But unfortunately for Musk and Starlink, the LEO constellation fails to meet the FCC’s latency threshold of 100ms that the Rural Digital Opportunity Fund requires for its applicants. Latency is the measurement of time in milliseconds between data transmission; the lower the latency the better. An internet connection with a latency of over 100ms that is streaming Netflix will experience frequent content buffering and diminished picture quality. Starlink, as groundbreaking as it is in its planned scale and execution, does not yet have enough satellites in orbit to provide the high speed services that its founder has promised in time for the FCC’s application deadline. Broadband industry groups have expressed their doubts about Starlink meeting the latency requirements as well. Conexon, a consulting service for rural broadband co-ops commented in a recent FCC public notice that “[e]ven if SpaceX dramatically increases the pace of its launches and deploys 10,000 satellites by the first [interim service] milestone…SpaceX will not have sufficient capacity to provide Gigabit service throughout rural America.” Similarly, the WTA, an advocate for rural broadband, expressed doubt that the new Starlink technology’s readiness by the application date is “unduly optimistic and impossible to achieve.”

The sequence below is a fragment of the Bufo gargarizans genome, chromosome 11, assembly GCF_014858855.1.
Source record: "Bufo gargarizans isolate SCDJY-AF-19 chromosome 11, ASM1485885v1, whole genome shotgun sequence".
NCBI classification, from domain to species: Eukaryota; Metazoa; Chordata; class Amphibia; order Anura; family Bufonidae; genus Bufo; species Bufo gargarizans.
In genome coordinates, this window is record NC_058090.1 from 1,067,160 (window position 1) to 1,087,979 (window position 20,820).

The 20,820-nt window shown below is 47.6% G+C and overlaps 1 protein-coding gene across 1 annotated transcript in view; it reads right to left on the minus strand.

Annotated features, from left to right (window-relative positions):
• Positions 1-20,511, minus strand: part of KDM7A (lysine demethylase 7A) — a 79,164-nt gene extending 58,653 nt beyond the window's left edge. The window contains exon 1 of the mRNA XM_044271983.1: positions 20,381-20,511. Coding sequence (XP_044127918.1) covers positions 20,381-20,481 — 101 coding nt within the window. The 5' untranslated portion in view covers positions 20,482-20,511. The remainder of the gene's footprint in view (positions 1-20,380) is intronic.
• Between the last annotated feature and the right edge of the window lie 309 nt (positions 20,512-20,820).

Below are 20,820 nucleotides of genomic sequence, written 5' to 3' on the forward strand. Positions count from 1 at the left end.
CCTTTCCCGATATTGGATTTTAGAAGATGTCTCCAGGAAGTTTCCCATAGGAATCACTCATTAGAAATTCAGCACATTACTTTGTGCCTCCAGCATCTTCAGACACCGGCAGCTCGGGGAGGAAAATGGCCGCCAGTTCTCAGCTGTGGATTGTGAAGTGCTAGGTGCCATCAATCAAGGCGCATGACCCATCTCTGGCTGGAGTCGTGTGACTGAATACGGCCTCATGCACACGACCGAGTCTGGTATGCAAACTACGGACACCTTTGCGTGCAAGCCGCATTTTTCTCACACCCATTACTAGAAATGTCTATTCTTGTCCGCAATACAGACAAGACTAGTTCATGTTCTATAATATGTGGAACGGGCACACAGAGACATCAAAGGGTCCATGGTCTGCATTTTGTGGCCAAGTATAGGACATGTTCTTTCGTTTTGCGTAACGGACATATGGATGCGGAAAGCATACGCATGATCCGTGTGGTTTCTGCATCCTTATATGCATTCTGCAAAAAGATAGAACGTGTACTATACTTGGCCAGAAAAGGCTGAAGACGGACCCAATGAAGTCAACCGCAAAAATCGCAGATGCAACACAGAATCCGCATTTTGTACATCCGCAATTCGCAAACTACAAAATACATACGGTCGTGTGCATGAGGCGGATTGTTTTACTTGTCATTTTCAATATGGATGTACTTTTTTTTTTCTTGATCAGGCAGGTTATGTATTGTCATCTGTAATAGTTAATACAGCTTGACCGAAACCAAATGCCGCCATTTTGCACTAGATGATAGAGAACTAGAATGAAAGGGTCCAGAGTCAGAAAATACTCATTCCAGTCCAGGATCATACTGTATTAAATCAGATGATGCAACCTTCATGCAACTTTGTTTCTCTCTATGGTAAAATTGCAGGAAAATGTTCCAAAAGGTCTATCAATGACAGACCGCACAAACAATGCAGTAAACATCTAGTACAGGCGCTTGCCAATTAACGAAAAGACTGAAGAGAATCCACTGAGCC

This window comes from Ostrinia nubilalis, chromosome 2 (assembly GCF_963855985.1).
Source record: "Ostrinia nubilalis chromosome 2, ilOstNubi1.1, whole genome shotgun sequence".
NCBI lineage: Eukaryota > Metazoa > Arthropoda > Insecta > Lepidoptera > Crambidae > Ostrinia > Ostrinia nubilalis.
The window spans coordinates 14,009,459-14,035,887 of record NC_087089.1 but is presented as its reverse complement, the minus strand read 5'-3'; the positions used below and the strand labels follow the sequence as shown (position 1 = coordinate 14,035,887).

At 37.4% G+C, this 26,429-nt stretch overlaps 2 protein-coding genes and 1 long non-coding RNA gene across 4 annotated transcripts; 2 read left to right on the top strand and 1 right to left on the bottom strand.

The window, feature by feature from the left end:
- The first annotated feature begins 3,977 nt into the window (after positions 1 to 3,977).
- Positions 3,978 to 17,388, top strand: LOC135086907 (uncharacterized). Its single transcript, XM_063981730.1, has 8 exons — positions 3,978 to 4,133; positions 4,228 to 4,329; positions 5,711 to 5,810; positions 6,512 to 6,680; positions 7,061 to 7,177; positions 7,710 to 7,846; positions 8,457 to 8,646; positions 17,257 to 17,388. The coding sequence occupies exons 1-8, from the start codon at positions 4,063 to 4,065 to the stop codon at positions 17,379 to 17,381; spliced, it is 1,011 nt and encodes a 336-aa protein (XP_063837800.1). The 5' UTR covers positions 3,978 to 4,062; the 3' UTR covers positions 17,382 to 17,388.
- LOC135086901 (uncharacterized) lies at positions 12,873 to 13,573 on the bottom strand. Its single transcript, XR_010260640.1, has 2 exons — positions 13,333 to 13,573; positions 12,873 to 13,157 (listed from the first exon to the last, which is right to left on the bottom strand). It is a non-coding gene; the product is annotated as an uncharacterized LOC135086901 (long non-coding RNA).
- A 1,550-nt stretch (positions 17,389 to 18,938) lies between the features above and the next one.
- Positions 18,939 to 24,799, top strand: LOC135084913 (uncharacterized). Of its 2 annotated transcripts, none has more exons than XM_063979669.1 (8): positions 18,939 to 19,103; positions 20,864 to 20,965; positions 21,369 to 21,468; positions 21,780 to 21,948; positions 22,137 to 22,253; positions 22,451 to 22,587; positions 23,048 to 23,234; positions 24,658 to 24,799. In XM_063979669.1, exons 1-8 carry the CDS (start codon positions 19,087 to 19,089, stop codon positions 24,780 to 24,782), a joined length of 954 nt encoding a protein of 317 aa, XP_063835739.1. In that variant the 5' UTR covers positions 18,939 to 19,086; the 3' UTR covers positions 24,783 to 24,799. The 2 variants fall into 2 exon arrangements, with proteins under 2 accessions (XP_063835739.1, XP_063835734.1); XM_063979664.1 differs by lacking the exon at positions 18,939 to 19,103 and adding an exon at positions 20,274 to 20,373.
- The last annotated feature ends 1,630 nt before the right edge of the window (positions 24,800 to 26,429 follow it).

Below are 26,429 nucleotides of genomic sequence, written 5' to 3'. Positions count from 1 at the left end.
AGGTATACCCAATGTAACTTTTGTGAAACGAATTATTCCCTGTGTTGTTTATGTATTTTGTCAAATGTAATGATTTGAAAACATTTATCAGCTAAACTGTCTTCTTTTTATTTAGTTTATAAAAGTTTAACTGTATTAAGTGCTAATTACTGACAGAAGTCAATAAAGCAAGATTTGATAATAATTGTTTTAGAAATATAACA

One of the core operating assumptions in the success of Starlink’s LEO constellation is the leveraging of a lot of satellites. And SpaceX has simply not deployed enough to meet the latency requirement for the Rural Digital Opportunity Fund. Elon Musk himself has said that 800 satellites over a specific geographic area would provide “moderate coverage.” Today, the constellation only contains around 540 — not enough to provide high-speed connection. Starlink broadband services are not even being offered commercially yet with beta testing beginning this summer, which is a testament to how the technology has not quite proven itself in the eyes of the FCC. This is in contrast to the other broadband providers competing in the Rural Digital Opportunity Fund, who have longer track records providing services with established technologies. Another important aspect of the Rural Digital Opportunity Fund is that it is, in fact, technology neutral. Starlink would not be competing just against other satellite broadband providers but DSL and fiber-optics providers too. In this way, more tested and traditional technologies have an advantage in meeting the requirements set out by the FCC. The Rural Digital Opportunity Fund in its design is implicitly biased towards DLS and fiber-optic broadband as these technologies require upfront investment for a specific area whereas LEO satellites require upfront investment but can be used anywhere. From the FCC’s perspective, there is a risk in providing subsidy dollars to SpaceX without a reliable expectation of the return on investment. As understandable as the FCC’s concerns are in investing in a technology not yet perfected at scale, the Commission should also caution itself on dissuading innovation in the information and communications technology sector. Creative innovations in broadband like Starlink’s LEO satellite constellation are exactly the kind of outside the box thinking that needs the competitive edge of government subsidies to be viable. Therefore, The Rural Digital Opportunity Fund’s technology-neutral bidding and technical requirements may in this way serve as a barrier to new innovative broadband approaches from entering the auction.